Dr. Hamilton is an Assistant Professor in the Department of Psychology (incoming January 2021). Her research focuses on identifying modifiable risk factors for the onset and worsening of adolescent depression and suicidality (i.e., ideation and behavior). Given that depression and suicidality increase during adolescence, Dr. Hamilton’s research applies a developmentally-informed approach to understand the unique factors that impact the development and course of depression and suicidality during this period. Her research centers on three interrelated questions: 1) which adolescents are most at risk?, 2) when are adolescents most at risk and through what malleable processes (e.g., sleep, social stress, rumination)?, and 3) How does technology both impact risk for suicidality and improve our ability to capture (and ultimately modify) these risk processes in real time? Integrating these questions, she is currently the PI on a NIMH-funded career development award (K01) that examines social media and sleep disruption in risk for suicidality among adolescents using an intensive monitoring design. Broadly, Dr. Hamilton’s research aims to harness the power of advancing technology (e.g., smartphone sensing, actigraphy, ecological momentary assessment (EMA), ambulatory psychophysiology) to better identify and detect suicide risk in the real world and in real time to inform prevention and early intervention programs among diverse youth.

Dr. Hamilton received her PhD in Clinical Psychology from Temple University in 2017, after completing her clinical internship at Western Psychiatric Institute and Clinic (WPIC). She completed additional T32 postdoctoral training in sleep medicine (funded by NHLBI) in the Department of Psychiatry at the University of Pittsburgh. Her research has been funded by the National Institute of Mental Health (NIMH), including a career development award (K01), loan repayment award (LRP), and predoctoral National Research Service award (F31). She has received national awards and recognition from the American Psychological Association, Society for Science of Clinical Psychology (SSCP), and Society for Clinical Psychology. Dr. Hamilton has over 50 publications in top-tier journals, several book chapters, and over a hundred oral and poster presentations at national and international conferences. She is very active in professional service, including as Editor for SSCP’s Clinical Science newsletter and social media communications, serving on three Editorial boards (Journal of Youth and Adolescence; Journal of Abnormal Psychology, Cognitive & Behavioral Practice), and actively reviews for psychology and psychiatry journals across disciplines (e.g., JAMA Pediatrics, Journal of Abnormal Psychology, Child Development, Psychological Medicine, Sleep Health). Dr. Hamilton also is committed to promoting social justice and equity through her research, teaching, and mentorship, as well as more broadly within the field of clinical psychology and academia.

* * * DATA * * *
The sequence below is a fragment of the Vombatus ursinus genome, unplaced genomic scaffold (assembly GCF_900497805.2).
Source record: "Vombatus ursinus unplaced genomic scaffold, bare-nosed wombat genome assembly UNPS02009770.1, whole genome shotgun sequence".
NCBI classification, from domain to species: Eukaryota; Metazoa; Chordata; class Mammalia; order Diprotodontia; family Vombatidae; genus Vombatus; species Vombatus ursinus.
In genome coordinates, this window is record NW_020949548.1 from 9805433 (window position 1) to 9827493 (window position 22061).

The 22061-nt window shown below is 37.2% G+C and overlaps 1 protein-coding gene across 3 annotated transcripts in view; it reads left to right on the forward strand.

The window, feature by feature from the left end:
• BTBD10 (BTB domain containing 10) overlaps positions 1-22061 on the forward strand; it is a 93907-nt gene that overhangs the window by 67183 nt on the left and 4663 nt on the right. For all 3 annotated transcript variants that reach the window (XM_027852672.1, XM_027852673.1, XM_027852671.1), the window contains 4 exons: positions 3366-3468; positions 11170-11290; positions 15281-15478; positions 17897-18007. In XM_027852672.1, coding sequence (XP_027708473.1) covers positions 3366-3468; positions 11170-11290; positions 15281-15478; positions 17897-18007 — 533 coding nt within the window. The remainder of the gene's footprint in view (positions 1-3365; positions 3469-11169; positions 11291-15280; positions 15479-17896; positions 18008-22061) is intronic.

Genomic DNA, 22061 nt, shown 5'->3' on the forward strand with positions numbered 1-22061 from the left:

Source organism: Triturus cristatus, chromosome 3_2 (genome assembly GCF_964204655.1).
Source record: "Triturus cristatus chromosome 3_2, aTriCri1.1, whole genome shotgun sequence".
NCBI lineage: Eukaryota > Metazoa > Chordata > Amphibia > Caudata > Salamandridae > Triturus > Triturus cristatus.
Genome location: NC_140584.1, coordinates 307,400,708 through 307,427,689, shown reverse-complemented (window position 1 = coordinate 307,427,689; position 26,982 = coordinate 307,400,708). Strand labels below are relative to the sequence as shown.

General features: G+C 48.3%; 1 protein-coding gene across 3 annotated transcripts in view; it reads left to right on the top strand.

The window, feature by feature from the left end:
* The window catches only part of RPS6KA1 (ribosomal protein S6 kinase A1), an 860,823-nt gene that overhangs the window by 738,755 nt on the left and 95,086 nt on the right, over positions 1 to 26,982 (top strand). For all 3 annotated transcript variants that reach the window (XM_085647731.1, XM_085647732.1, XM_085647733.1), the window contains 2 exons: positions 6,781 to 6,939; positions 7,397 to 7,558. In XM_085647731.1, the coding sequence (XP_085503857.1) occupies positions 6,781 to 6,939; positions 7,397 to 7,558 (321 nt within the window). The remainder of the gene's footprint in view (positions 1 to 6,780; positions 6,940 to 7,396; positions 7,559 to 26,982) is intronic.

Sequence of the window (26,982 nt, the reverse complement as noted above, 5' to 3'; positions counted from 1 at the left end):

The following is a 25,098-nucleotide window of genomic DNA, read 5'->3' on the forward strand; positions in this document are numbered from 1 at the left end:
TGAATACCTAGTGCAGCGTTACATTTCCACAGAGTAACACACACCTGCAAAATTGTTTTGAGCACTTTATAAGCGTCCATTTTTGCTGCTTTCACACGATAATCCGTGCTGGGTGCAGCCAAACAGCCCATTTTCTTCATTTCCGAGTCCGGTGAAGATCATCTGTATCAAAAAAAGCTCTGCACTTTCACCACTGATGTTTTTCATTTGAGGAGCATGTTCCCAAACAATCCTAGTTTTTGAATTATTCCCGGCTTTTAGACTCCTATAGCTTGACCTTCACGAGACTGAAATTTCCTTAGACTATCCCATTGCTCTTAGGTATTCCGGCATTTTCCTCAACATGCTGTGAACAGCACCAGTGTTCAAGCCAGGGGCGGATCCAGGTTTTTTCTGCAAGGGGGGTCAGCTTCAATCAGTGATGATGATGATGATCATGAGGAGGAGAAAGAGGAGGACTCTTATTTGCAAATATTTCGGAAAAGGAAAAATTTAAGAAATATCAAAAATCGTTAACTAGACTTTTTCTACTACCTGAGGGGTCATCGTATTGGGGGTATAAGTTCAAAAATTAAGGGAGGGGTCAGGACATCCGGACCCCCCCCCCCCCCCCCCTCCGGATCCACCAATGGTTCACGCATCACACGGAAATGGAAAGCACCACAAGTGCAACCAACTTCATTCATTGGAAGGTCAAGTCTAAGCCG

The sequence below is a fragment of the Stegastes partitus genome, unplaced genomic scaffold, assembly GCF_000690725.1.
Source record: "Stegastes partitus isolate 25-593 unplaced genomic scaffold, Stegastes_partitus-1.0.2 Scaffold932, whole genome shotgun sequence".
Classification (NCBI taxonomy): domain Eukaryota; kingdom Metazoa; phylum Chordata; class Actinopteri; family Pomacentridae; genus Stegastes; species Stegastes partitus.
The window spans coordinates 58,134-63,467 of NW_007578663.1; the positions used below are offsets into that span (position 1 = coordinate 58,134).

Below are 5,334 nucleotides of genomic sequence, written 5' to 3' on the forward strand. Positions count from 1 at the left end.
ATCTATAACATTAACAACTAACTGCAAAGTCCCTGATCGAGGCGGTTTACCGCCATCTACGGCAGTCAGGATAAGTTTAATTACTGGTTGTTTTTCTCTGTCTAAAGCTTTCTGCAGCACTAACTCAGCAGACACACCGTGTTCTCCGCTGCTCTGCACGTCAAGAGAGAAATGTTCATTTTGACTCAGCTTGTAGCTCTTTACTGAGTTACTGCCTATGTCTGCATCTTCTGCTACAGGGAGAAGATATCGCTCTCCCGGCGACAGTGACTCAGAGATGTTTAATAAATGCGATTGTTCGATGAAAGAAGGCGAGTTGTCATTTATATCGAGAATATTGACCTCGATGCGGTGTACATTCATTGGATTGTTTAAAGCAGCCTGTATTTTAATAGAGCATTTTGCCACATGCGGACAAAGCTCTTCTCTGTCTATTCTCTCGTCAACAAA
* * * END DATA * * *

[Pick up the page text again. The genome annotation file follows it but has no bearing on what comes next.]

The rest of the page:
Dr. Hamilton doesn't not plan to accept graduate students in the upcoming year